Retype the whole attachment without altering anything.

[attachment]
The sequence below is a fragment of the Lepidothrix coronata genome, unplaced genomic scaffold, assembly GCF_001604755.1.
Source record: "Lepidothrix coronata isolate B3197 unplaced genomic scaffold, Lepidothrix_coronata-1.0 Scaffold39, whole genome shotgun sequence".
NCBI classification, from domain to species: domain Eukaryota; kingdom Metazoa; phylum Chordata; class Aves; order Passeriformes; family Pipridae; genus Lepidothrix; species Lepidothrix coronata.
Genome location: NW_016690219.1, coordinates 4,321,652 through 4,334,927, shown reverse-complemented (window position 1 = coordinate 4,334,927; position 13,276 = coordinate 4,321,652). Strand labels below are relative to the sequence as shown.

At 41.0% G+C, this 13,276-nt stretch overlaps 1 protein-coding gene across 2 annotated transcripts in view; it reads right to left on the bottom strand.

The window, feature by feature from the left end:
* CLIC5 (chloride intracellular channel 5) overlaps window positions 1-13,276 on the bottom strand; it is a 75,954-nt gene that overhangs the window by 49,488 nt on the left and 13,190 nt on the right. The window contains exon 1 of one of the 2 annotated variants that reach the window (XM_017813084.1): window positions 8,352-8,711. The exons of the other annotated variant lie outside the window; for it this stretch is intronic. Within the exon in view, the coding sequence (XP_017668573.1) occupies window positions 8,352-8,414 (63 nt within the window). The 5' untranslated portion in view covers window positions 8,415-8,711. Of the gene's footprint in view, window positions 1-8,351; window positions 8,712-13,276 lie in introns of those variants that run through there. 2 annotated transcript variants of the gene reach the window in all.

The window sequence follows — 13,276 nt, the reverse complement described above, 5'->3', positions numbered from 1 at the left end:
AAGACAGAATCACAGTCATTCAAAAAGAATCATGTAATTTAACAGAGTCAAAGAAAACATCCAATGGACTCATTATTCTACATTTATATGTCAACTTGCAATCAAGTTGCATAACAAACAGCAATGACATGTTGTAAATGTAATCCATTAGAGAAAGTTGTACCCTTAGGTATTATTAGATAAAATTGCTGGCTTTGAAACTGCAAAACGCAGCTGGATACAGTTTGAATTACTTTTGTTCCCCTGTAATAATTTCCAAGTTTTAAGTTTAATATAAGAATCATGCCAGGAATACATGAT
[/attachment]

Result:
The sequence below is a fragment of the Lepidothrix coronata genome, unplaced genomic scaffold, assembly GCF_001604755.1.
Source record: "Lepidothrix coronata isolate B3197 unplaced genomic scaffold, Lepidothrix_coronata-1.0 Scaffold39, whole genome shotgun sequence".
NCBI classification, from domain to species: domain Eukaryota; kingdom Metazoa; phylum Chordata; class Aves; order Passeriformes; family Pipridae; genus Lepidothrix; species Lepidothrix coronata.
Genome location: NW_016690219.1, coordinates 4,321,652 through 4,334,927, shown reverse-complemented (window position 1 = coordinate 4,334,927; position 13,276 = coordinate 4,321,652). Strand labels below are relative to the sequence as shown.

At 41.0% G+C, this 13,276-nt stretch overlaps 1 protein-coding gene across 2 annotated transcripts in view; it reads right to left on the bottom strand.

The window, feature by feature from the left end:
* CLIC5 (chloride intracellular channel 5) overlaps window positions 1-13,276 on the bottom strand; it is a 75,954-nt gene that overhangs the window by 49,488 nt on the left and 13,190 nt on the right. The window contains exon 1 of one of the 2 annotated variants that reach the window (XM_017813084.1): window positions 8,352-8,711. The exons of the other annotated variant lie outside the window; for it this stretch is intronic. Within the exon in view, the coding sequence (XP_017668573.1) occupies window positions 8,352-8,414 (63 nt within the window). The 5' untranslated portion in view covers window positions 8,415-8,711. Of the gene's footprint in view, window positions 1-8,351; window positions 8,712-13,276 lie in introns of those variants that run through there. 2 annotated transcript variants of the gene reach the window in all.

The window sequence follows — 13,276 nt, the reverse complement described above, 5'->3', positions numbered from 1 at the left end:
AAGACAGAATCACAGTCATTCAAAAAGAATCATGTAATTTAACAGAGTCAAAGAAAACATCCAATGGACTCATTATTCTACATTTATATGTCAACTTGCAATCAAGTTGCATAACAAACAGCAATGACATGTTGTAAATGTAATCCATTAGAGAAAGTTGTACCCTTAGGTATTATTAGATAAAATTGCTGGCTTTGAAACTGCAAAACGCAGCTGGATACAGTTTGAATTACTTTTGTTCCCCTGTAATAATTTCCAAGTTTTAAGTTTAATATAAGAATCATGCCAGGAATACATGAT